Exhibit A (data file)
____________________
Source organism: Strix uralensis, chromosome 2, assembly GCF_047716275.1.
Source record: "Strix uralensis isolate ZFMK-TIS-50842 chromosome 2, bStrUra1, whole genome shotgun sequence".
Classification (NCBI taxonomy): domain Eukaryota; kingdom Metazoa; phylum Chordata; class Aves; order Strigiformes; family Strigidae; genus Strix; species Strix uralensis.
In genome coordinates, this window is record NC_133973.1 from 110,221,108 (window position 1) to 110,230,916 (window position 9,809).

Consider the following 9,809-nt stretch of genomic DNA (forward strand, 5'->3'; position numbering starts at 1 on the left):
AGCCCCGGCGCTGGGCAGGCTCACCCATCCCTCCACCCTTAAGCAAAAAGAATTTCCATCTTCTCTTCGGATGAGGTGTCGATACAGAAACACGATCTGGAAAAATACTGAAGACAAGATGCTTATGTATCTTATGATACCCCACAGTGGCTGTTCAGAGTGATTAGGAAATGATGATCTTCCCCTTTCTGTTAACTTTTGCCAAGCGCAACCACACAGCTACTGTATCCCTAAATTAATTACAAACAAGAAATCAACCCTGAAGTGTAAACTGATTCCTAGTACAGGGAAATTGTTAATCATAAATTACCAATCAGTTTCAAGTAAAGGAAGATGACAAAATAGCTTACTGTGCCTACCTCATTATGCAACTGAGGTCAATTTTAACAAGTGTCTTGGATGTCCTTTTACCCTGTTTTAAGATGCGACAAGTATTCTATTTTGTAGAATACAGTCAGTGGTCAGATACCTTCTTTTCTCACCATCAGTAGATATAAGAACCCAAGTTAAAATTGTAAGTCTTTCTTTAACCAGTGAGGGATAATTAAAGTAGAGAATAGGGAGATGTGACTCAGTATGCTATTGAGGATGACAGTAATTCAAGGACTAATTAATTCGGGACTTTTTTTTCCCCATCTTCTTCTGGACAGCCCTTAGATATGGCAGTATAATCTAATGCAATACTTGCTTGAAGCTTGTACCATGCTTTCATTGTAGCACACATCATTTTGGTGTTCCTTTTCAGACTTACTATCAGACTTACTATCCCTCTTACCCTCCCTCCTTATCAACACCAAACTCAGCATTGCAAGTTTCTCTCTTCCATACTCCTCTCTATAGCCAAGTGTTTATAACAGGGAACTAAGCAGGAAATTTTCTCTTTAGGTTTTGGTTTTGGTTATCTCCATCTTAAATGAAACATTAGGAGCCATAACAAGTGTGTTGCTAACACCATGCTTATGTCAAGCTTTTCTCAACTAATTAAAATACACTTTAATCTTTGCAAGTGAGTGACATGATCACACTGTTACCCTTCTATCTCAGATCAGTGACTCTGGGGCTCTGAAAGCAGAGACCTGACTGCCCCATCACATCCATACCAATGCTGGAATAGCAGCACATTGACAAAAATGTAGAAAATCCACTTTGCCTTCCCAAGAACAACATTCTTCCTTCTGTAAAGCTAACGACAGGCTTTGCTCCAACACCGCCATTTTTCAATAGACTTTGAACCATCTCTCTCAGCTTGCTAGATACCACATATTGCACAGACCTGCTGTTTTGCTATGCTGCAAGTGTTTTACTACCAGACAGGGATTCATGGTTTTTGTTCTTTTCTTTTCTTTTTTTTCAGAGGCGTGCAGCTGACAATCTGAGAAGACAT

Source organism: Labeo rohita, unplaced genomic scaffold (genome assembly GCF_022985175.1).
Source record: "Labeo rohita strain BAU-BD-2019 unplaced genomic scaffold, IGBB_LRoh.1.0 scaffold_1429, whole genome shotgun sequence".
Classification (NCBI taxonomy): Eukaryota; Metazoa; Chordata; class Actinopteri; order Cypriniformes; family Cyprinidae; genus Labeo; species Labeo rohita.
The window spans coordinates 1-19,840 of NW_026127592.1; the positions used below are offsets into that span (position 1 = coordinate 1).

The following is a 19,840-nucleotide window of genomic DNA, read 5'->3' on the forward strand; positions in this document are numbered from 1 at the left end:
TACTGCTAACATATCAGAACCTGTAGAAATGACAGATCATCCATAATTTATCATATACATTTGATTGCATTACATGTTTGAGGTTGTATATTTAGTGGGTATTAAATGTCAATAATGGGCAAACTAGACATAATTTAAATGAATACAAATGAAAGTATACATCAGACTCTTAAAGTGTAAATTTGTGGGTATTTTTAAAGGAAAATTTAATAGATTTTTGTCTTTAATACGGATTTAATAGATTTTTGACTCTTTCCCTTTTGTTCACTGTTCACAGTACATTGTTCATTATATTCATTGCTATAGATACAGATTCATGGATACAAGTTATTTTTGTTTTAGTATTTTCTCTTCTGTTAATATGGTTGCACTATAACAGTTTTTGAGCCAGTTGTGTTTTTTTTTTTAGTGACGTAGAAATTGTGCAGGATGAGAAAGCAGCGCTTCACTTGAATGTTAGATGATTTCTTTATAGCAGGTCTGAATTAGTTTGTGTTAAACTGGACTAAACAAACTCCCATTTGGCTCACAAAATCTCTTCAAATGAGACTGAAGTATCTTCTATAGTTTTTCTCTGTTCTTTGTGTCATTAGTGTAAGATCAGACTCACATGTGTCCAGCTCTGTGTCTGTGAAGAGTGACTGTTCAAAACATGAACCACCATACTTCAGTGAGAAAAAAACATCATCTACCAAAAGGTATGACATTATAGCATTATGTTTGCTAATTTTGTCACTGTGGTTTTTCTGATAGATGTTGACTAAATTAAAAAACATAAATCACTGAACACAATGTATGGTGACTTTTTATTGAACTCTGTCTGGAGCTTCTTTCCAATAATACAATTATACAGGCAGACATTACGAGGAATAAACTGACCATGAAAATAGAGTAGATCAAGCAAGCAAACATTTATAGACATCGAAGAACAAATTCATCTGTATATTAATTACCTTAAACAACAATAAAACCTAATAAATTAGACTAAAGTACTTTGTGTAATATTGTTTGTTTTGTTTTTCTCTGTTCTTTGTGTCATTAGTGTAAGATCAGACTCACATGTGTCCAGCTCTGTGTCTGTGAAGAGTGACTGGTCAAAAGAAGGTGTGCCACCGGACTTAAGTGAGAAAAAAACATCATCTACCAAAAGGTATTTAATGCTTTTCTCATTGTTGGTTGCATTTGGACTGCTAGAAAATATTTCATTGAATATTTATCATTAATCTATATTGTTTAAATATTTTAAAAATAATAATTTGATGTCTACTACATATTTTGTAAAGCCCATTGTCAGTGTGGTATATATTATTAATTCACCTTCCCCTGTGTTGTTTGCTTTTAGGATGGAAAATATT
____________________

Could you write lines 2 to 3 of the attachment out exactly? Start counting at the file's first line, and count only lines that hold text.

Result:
Source record: "Strix uralensis isolate ZFMK-TIS-50842 chromosome 2, bStrUra1, whole genome shotgun sequence".
Classification (NCBI taxonomy): domain Eukaryota; kingdom Metazoa; phylum Chordata; class Aves; order Strigiformes; family Strigidae; genus Strix; species Strix uralensis.